Now, the way I see Pittsburgh right now -- or the way I see the two candidates to the left of me -- I see it as a choice between painting a bare room. And you have a choice right now of people who debated here tonight, between painting it eggshell-white or mother-of-pearl white. They even look like they have the same tailor. Now, maybe a splash of color is just what this city might need. I listened, I sat up there and listened to what they had to say, and I've heard things like this before. I've heard it all before. It's the same political rhetoric that Republicans and Democrats spew at each other. And I think it's time that we hear a different voice.

With me, I can safely say that the buck stops here. As mayor, if the city continues to stay in trouble, I wouldn't accept my full pay because any sane person who doesn't do the job shouldn't get 100 percent of their own benefits or a pay raise. And that would extent to city council and any appointed official. That's just a personal little quirk of mine.

Basically my idea for the city, put things back on track. Lower taxes for the working people, lower taxes for small businesses to increase the ability for small businesses to work here, or to start and have better jobs. Right now, even if you have a job in Pittsburgh, likely after coming out of college you're under-employed. You're not getting paid what you're worth, and what you paid $40,000 for that little piece of paper called the diploma for. Now, people say, "Tony, you talk about the young college graduates too often." And I do. But it's not only them that my ideas will benefit. It's also older Pennsylvanians, because if the younger people keep leaving, then the tax burden will pass on to older Pennsylvanians, people near retirement, people who are retired. People on a fixed income. And when you're on a fixed income and you're being taxed more, you have to get another job or leave the city. Now me, I'm 28 years old, and getting a second job -- no problem. I can take care of that. But when you've worked 40 years of your life, and you're enjoying the golden years and have your grandchildren you should be playing with, you shouldn't have to go be a greeter at Wal-Mart in order to cover up city government's mistakes and squandering of your money.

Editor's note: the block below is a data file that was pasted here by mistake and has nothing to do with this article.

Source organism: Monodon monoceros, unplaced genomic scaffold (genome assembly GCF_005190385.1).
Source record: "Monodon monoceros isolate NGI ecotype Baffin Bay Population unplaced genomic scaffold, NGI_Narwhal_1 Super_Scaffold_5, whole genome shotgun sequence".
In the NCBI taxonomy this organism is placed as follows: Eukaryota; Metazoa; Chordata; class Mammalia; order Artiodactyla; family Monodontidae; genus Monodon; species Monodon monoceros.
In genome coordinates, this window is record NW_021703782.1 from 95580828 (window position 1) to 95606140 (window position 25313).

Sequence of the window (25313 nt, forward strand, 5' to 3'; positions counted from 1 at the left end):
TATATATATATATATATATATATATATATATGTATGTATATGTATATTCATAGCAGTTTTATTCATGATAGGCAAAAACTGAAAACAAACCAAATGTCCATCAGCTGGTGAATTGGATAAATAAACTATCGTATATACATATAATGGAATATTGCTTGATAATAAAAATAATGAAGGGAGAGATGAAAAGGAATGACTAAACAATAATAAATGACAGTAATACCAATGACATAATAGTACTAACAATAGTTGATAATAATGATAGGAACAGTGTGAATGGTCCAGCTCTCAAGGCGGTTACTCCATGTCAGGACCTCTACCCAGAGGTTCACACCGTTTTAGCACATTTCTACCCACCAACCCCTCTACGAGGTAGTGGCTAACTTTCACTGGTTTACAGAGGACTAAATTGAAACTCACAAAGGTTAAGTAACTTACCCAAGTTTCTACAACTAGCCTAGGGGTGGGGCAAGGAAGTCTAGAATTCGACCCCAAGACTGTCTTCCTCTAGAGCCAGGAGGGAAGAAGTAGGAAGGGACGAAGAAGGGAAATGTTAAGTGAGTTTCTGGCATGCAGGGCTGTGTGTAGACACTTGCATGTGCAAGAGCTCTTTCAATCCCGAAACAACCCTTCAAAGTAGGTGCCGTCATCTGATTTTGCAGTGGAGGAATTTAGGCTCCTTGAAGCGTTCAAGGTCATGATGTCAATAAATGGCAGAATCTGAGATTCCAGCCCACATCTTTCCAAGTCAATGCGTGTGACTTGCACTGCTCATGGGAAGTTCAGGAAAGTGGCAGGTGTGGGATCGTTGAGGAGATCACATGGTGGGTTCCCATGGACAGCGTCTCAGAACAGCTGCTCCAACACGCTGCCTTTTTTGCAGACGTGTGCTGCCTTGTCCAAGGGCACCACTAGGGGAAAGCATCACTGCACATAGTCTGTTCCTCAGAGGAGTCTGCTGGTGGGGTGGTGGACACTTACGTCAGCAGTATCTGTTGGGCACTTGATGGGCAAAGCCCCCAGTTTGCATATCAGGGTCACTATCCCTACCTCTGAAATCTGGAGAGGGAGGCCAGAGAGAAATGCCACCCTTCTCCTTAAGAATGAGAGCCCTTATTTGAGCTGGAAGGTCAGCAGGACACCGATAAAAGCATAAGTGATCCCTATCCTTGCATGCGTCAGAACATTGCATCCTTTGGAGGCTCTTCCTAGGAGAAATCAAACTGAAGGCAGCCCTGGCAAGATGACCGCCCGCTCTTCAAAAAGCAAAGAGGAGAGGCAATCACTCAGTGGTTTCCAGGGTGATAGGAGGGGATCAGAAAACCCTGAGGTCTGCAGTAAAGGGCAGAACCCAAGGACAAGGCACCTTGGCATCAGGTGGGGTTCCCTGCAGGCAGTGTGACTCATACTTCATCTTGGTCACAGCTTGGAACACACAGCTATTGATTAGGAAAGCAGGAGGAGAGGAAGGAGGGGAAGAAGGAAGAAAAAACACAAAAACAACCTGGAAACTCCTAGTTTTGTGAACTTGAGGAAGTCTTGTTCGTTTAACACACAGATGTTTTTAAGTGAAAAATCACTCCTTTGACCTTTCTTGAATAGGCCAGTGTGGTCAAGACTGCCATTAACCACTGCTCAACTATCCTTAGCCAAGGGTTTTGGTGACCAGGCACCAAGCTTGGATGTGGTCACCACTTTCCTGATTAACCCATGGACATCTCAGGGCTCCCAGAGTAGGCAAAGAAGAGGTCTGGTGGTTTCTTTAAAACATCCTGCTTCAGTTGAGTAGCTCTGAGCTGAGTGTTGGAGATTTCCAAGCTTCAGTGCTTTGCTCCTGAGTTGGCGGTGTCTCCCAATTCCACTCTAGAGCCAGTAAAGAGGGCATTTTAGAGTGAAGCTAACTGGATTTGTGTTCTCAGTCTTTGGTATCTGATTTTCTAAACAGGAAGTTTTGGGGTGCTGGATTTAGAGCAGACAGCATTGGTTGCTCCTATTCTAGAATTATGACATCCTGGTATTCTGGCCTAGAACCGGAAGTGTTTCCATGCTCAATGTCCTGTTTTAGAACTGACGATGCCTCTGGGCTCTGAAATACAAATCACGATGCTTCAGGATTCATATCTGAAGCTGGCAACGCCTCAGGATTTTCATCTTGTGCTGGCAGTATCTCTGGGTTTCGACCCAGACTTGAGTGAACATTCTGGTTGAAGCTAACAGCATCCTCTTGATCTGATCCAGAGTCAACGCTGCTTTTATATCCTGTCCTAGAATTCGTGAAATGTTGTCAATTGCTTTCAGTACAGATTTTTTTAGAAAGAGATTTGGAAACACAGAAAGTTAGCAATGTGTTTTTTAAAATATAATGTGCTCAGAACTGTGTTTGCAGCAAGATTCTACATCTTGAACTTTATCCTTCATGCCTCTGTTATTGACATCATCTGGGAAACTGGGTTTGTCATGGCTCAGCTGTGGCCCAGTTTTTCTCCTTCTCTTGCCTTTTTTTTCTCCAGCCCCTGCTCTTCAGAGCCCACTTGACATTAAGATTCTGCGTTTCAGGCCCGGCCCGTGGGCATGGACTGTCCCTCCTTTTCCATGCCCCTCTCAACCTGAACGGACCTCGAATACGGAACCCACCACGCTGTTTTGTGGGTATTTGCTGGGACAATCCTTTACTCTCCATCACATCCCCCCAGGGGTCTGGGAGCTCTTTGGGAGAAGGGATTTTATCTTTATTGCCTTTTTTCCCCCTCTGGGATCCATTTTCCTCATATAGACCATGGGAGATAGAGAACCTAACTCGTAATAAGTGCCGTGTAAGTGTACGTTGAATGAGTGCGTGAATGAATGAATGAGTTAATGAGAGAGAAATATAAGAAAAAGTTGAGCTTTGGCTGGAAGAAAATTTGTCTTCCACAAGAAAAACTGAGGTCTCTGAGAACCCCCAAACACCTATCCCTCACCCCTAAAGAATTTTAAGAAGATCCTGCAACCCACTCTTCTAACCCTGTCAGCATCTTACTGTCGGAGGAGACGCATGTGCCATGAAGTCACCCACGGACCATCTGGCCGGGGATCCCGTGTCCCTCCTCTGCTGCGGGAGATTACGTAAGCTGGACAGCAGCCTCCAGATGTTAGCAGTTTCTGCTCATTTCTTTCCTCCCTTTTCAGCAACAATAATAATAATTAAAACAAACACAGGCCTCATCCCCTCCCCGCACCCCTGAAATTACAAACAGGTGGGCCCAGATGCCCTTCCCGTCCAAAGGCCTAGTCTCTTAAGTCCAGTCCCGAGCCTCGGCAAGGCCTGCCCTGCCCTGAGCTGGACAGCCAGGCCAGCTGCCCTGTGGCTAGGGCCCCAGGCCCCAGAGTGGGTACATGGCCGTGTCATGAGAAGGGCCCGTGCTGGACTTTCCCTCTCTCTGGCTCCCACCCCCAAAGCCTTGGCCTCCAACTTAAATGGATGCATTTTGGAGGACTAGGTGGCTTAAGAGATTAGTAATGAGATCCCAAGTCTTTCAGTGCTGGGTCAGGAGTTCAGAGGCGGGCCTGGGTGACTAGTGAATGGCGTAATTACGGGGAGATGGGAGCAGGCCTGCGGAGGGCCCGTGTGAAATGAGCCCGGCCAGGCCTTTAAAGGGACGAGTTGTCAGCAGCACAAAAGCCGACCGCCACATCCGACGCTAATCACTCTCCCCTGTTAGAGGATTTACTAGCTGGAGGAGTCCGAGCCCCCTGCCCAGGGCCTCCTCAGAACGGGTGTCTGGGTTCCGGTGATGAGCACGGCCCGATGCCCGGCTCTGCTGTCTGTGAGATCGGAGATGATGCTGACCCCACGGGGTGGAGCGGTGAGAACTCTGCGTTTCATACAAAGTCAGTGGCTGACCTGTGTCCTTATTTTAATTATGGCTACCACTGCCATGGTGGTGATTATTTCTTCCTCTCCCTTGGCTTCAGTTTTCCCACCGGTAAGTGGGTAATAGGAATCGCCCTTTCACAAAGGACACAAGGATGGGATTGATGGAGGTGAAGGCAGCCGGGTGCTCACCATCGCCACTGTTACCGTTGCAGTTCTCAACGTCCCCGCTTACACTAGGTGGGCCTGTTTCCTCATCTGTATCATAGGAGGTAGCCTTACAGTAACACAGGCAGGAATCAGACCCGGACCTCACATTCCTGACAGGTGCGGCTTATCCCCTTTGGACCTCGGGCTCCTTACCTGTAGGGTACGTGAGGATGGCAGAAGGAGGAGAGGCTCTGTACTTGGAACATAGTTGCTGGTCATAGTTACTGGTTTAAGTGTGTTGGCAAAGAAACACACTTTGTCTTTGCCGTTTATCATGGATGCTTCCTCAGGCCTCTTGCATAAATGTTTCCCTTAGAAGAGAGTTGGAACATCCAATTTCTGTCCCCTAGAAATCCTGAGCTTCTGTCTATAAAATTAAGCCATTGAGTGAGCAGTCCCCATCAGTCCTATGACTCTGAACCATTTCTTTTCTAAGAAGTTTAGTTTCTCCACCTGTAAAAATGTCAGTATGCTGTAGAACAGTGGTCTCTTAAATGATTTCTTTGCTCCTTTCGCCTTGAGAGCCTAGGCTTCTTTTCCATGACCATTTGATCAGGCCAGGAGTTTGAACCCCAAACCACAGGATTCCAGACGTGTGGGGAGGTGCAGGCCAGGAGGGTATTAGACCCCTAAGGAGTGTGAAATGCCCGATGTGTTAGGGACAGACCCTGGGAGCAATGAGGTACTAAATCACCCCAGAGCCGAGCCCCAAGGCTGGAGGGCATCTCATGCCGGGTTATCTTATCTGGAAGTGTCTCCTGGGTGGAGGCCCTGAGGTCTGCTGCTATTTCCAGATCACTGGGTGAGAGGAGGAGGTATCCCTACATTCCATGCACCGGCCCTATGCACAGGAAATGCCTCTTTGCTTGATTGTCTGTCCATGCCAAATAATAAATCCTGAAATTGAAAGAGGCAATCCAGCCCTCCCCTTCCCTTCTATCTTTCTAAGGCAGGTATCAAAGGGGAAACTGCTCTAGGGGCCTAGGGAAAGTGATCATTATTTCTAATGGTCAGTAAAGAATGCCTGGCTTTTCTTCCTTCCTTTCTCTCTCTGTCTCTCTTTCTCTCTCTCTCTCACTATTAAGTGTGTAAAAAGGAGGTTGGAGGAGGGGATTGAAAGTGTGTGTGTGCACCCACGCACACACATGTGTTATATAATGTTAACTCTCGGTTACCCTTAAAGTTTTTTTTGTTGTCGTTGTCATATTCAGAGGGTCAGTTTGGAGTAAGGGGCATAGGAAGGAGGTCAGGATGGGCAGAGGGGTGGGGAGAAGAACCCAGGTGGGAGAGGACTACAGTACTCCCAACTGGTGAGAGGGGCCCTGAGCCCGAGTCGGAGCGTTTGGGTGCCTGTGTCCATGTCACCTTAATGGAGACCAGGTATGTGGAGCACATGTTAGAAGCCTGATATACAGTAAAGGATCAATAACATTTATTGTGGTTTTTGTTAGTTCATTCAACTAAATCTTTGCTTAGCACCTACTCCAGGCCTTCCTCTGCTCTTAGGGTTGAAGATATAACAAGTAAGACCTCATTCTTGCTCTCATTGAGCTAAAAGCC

As a city, we need to be more inclusive, be more welcoming to new ideas, to all peoples. A big complaint I've heard about Pittsburgh is we're an old, white town. We need to offer more opportunities for more diversity in our city, and be welcoming to all peoples. Because right now, that will make us a better and stronger, and more welcoming place for everyone. We can start by including a Libertarian in the next mayoral debate. Thank you.